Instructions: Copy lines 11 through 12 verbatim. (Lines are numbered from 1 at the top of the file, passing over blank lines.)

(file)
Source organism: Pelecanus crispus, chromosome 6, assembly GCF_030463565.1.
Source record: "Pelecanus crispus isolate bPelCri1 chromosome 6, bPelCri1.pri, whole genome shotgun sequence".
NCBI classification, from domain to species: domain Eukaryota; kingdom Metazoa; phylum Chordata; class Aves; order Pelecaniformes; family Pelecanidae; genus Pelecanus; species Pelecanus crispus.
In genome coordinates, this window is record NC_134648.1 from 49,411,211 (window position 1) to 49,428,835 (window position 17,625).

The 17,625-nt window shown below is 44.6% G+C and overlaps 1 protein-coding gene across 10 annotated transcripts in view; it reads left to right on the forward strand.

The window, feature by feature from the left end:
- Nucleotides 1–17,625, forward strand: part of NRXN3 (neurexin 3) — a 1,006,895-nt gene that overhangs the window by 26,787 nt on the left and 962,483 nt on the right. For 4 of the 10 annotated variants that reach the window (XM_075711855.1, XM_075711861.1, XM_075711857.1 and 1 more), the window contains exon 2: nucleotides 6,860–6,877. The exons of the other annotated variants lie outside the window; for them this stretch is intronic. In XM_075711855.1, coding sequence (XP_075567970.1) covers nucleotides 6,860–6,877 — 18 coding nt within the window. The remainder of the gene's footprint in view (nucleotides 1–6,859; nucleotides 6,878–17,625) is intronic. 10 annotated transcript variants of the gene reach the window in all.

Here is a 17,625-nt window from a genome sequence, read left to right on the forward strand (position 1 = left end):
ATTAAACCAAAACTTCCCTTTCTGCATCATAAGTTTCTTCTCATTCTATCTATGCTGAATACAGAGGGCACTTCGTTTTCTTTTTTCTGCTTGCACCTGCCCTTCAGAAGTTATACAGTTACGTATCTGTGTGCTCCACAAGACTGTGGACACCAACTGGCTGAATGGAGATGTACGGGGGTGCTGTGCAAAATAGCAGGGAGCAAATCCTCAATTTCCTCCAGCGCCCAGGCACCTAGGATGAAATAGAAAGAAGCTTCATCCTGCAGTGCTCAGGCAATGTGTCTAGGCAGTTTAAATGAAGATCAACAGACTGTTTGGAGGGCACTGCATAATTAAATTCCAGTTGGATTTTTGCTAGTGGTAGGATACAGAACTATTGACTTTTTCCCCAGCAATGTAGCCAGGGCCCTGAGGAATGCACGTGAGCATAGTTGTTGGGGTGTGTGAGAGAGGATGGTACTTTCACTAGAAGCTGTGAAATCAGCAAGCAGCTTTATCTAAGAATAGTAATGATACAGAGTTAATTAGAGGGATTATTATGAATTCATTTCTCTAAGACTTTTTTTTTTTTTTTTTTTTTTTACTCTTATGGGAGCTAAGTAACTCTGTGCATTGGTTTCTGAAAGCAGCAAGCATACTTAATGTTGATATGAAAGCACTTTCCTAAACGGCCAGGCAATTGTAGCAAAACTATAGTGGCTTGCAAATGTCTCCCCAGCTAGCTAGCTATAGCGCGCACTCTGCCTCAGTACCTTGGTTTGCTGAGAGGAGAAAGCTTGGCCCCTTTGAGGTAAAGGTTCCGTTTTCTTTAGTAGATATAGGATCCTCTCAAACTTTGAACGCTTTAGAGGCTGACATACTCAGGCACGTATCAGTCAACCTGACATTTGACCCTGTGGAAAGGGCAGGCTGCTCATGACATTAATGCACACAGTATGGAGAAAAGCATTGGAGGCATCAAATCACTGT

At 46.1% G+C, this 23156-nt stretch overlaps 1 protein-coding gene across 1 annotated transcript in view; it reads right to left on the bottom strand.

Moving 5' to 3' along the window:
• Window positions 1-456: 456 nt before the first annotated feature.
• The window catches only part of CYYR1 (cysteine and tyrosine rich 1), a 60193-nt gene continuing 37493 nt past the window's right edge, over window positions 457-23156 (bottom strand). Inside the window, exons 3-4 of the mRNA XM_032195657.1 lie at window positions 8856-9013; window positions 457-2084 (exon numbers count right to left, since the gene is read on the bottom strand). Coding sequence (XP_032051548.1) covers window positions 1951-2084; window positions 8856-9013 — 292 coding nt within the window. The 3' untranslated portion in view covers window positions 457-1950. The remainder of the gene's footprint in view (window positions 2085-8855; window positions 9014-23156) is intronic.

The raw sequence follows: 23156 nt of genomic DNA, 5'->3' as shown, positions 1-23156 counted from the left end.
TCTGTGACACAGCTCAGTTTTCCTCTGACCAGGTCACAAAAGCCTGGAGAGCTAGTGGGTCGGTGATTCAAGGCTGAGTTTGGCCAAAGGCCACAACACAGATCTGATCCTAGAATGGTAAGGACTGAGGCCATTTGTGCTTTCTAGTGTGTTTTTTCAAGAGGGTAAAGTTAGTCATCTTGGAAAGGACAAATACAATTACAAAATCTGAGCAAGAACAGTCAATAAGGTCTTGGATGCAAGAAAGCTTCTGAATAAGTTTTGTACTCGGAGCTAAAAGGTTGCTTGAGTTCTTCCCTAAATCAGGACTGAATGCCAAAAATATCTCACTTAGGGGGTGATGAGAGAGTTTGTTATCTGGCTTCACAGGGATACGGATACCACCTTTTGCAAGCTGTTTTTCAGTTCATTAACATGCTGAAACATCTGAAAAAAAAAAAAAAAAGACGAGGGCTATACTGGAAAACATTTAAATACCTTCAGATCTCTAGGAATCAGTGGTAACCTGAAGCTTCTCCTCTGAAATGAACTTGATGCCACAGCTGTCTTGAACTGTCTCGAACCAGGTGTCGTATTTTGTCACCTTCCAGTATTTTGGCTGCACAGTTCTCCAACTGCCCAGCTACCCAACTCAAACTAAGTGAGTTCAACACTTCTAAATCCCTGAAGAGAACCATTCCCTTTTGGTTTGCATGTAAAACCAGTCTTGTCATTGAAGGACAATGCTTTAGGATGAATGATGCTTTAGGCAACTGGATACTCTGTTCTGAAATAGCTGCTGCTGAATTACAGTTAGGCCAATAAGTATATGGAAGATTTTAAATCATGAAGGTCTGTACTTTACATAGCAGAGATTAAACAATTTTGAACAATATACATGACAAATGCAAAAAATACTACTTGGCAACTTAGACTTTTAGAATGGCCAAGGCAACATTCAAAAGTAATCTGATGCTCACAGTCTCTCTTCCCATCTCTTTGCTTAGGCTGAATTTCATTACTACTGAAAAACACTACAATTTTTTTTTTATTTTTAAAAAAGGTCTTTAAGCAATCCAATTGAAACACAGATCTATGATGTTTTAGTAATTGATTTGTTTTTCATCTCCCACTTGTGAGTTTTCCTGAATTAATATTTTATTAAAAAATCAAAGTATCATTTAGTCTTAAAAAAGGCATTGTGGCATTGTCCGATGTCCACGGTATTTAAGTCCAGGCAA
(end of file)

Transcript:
Moving 5' to 3' along the window:
• Window positions 1-456: 456 nt before the first annotated feature.